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A recent publication in Ecological Applications used open-access North American data collected as apart of GRP database to test the “hierarchy of predictability” hypothesis.

This hypothesis states that different restoration outcomes, such as species diversity or physical structure, would be differently predictable according to an order from coarse to fine community properties, and that predictability of restoration outcomes would increase with more severe environmental conditions constraining species establishment.

Using data from seed-based restoration projects in the United States located along an aridity gradient, we encountered mixed support for the hypothesis. While fine-scale outcomes such as species composition followed the original hypothesis, other outcomes such as functional composition were less predictable in more arid sites. Based on our results, we discuss additional factors that might influence the predictability of restoration outcomes beyond those originally proposed in the hypothesis, and emphasize the importance of continuous monitoring and active management beyond one-time seed addition for successful grassland restoration in the United States.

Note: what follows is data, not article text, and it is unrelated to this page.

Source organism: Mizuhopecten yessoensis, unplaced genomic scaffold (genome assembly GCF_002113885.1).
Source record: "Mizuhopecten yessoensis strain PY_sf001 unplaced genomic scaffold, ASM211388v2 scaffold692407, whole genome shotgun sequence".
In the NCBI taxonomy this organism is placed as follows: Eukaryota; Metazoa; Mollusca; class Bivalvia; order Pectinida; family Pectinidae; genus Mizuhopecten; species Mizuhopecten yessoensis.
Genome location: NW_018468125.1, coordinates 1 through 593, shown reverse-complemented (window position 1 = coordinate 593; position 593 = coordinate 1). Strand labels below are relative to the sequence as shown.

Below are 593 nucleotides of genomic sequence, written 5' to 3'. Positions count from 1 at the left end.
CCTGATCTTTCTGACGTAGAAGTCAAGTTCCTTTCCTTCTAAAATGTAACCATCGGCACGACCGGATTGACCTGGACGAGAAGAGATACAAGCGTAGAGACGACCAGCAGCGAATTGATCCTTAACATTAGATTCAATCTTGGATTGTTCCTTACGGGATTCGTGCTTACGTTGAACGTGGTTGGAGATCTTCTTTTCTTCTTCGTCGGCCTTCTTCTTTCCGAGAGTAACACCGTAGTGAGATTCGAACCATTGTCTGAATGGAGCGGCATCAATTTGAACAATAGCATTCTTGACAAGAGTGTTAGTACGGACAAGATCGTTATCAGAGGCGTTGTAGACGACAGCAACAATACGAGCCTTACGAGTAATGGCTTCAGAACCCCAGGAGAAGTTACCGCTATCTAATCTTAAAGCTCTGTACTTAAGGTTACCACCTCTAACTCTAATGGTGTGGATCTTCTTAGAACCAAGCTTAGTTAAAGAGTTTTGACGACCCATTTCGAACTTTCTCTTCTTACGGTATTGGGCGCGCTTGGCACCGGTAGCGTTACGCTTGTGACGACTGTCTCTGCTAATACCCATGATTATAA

Diana in the field.

This study was led by Diana Bertuol-Garcia, a PhD Candidate at the University of Victoria, working under the supervision of Dr. Nancy Shackelford. Diana’s research spans restoration and community ecology, focusing on the trait-based drivers of grassland resilience to drought and the potential implications for grassland restoration in the face of climate change. For her work on this paper, Diana earned the 3rd place in the Early Career Publication Award of the Ecological Society of America restoration section. She has also been awarded the Organization of American States Graduate Scholarship and the Lorene Kennedy Field Award from the School of Environmental Studies at the University of Victoria.

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